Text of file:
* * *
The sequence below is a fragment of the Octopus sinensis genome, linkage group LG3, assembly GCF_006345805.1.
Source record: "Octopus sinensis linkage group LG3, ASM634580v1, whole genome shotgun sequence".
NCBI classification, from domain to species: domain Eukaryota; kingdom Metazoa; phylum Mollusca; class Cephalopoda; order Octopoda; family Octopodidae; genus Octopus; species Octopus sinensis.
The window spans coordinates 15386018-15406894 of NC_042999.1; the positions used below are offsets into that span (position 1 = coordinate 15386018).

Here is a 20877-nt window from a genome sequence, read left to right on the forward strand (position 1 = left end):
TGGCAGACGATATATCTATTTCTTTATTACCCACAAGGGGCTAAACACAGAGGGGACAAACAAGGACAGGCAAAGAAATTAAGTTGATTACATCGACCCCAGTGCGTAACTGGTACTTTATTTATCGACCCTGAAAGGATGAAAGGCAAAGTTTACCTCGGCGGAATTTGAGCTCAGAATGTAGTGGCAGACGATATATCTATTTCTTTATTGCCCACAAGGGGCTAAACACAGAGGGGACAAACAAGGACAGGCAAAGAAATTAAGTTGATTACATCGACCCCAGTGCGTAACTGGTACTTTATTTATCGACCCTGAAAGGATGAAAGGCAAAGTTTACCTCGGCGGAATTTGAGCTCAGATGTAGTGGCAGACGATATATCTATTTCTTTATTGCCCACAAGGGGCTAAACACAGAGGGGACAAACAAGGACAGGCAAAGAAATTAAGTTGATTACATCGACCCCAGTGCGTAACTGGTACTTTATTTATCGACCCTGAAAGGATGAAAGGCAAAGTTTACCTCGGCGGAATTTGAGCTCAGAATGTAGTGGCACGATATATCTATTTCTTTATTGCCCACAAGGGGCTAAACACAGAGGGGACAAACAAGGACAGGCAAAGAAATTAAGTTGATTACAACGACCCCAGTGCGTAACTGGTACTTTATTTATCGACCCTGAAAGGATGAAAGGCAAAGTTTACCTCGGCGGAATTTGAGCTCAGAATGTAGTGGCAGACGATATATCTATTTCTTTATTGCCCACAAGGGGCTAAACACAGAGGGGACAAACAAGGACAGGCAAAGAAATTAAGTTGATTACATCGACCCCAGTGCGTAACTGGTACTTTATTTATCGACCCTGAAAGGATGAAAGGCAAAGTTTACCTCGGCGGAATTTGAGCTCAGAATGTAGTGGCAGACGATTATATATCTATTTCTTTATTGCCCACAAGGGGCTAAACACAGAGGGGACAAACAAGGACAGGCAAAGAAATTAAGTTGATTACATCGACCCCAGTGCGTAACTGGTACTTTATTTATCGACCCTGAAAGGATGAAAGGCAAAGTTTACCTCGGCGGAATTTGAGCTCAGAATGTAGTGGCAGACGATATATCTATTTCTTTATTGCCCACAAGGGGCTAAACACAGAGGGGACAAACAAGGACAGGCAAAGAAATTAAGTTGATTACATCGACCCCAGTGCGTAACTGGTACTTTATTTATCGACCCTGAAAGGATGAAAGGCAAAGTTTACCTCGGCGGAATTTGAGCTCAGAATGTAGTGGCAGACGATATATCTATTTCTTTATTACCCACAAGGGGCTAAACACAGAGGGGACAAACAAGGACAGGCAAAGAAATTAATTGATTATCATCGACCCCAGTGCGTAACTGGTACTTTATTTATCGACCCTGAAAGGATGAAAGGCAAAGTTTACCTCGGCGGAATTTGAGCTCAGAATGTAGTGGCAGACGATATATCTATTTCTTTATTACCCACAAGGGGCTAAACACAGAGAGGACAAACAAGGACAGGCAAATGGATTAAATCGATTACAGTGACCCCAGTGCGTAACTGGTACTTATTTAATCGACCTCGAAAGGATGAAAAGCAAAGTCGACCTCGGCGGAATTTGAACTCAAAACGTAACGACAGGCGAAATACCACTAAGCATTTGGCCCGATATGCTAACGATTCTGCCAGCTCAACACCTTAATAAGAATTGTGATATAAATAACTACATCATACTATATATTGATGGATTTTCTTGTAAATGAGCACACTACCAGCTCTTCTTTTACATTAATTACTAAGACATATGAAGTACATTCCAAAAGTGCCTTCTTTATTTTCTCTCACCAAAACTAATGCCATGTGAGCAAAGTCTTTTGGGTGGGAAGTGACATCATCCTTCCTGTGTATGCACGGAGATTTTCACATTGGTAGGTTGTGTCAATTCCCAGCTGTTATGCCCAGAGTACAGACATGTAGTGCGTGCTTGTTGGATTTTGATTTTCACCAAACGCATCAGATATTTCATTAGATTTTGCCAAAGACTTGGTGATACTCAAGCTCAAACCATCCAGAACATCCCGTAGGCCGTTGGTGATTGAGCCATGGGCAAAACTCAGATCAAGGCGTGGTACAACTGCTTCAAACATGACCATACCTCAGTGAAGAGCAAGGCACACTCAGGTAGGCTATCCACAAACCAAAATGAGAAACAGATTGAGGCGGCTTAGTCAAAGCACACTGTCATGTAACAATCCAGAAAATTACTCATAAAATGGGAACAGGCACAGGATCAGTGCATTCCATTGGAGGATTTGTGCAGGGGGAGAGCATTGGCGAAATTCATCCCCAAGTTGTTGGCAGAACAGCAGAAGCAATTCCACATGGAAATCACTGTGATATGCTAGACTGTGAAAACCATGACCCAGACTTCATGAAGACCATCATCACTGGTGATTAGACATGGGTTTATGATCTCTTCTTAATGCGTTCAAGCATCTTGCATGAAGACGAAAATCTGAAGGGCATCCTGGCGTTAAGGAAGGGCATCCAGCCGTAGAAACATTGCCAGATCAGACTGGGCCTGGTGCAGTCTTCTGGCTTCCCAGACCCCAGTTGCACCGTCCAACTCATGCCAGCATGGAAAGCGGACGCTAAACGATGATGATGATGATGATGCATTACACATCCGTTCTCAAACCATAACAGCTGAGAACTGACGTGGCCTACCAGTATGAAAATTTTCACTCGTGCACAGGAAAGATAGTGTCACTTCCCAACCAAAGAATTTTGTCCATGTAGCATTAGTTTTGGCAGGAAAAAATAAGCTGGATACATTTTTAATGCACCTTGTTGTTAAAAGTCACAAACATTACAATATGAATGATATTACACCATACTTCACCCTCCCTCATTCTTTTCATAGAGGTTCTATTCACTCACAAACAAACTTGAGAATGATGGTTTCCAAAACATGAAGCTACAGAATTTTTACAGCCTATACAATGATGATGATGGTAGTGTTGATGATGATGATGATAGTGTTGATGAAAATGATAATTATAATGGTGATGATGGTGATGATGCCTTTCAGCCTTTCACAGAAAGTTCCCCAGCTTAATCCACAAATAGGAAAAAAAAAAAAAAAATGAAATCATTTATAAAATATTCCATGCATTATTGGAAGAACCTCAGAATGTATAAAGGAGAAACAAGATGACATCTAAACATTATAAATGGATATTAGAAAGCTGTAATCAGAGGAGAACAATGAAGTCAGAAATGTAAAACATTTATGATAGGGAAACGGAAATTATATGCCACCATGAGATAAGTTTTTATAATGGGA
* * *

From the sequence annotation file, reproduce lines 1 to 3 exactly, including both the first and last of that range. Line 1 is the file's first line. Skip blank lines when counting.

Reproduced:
The sequence below is a fragment of the Octopus sinensis genome, linkage group LG3, assembly GCF_006345805.1.
Source record: "Octopus sinensis linkage group LG3, ASM634580v1, whole genome shotgun sequence".
NCBI classification, from domain to species: domain Eukaryota; kingdom Metazoa; phylum Mollusca; class Cephalopoda; order Octopoda; family Octopodidae; genus Octopus; species Octopus sinensis.